He grinned to himself, seeing the steaming pot sitting on a dainty tray at his desk, which held a stack of letters. Cuifen had most likely put the tea there for him, knowing he always did his reading and paperwork in the early evening.
He sat himself down in the chair, looking over the pile of scrolls with disdain. There was still so much paperwork to be done…
Uncle shifted in the chair, trying to get more comfortable. That was slightly impossible, however. He had specifically gotten the chair because it was hard and made him sore all over. That way, there was no chance of him falling asleep in it while doing the paperwork.
He picked up a scroll and noticed that it was from the White Lotus: no doubt an encrypted message telling him of the goings-on of the last council meeting. He had been unable to attend the last get-together of the White Lotus heads due to his…pressing work at the teahouse. Or at least, that's what he had told everyone anyway.
The real reason…had been the sharp pain that shot through his hip anytime he walked for longer than twenty minutes. He had been feeling the pain ever since the last battle at Ba Sing Se. He was ashamed of the injury the way any good warrior is ashamed of their growing age and weaknesses. While a humble man, Iroh still felt the need to hide this weakness. It would be no good for others to worry about him.
And he didn't want their sympathy.
Besides, the herbal remedy that Cuifen had made for him was working wonders. She had caught him limping and hissing in pain a few months earlier and had immediately discerned what was wrong. After being sworn to secrecy on the subject, she'd given him something to put in his tea when the pain started to build. It wasn't strong enough to stop the pain completely—for one, Iroh didn't think that was possible; and two, an herb or drug that strong could lead to dependency, and Iroh would rather deal with the pain than be dependent on something besides his own will.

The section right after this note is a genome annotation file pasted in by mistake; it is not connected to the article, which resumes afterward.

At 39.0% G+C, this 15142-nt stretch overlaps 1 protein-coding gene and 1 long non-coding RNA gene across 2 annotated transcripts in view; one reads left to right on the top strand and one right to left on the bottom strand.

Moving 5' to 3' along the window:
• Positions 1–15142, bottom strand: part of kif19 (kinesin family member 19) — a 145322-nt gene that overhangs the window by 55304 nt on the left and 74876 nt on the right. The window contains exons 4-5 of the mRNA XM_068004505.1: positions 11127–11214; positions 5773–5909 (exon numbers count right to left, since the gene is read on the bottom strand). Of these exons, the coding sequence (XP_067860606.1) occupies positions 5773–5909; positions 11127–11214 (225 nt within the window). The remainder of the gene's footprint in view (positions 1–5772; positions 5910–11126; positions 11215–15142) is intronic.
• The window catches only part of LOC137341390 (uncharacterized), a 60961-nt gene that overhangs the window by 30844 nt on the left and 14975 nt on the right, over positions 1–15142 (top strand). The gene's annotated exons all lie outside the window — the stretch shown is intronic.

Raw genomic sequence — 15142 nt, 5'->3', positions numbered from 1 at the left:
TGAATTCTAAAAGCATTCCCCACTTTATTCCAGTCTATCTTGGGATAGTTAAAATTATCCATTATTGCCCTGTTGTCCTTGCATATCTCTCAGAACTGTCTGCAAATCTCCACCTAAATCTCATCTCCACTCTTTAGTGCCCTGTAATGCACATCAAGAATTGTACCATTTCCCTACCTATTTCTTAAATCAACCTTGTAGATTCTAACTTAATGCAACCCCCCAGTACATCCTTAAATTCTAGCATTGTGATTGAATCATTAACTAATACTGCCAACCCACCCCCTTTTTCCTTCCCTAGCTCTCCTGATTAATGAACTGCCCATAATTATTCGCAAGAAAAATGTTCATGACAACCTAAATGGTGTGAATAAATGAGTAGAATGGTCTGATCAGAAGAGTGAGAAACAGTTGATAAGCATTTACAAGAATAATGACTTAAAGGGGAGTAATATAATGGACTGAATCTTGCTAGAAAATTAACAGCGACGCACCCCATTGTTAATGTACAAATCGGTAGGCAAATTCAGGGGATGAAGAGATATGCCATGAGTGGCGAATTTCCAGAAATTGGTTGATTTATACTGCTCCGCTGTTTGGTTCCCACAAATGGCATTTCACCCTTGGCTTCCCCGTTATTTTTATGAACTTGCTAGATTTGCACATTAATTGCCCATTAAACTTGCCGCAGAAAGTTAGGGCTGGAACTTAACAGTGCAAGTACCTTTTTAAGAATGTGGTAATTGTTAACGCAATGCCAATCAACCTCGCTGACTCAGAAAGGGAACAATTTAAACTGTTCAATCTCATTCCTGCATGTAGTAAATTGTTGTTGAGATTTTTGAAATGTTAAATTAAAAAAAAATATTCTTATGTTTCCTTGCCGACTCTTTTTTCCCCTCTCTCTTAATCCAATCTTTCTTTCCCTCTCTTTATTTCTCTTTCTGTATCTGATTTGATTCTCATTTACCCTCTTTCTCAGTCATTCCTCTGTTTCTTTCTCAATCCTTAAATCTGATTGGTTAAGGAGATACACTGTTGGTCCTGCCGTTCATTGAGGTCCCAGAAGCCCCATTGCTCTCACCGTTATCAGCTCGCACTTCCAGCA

"Hm. I seem to be getting too old." He mused aloud, only slightly teasing. It was a depressing thought, though he had known it for some time. But the injury, and its slow healing, was showing him just how old he had become. A fire duel at this point in time would kill him, he knew that.
And deep down inside…he really wanted to be known as the Dragon of the West when he died…not as the Former Dragon of the West. That would just be embarrassing. Especially if it was written on his grave…or spoken at his eulogy. Uncle made a face. Truly mortifying.
He gave a small sigh. There was no point in dwelling on something he couldn't change. Everyone grew old and died at some point in time. He had done everything in his life that he had wanted to do. There was no need to worry and fret about it.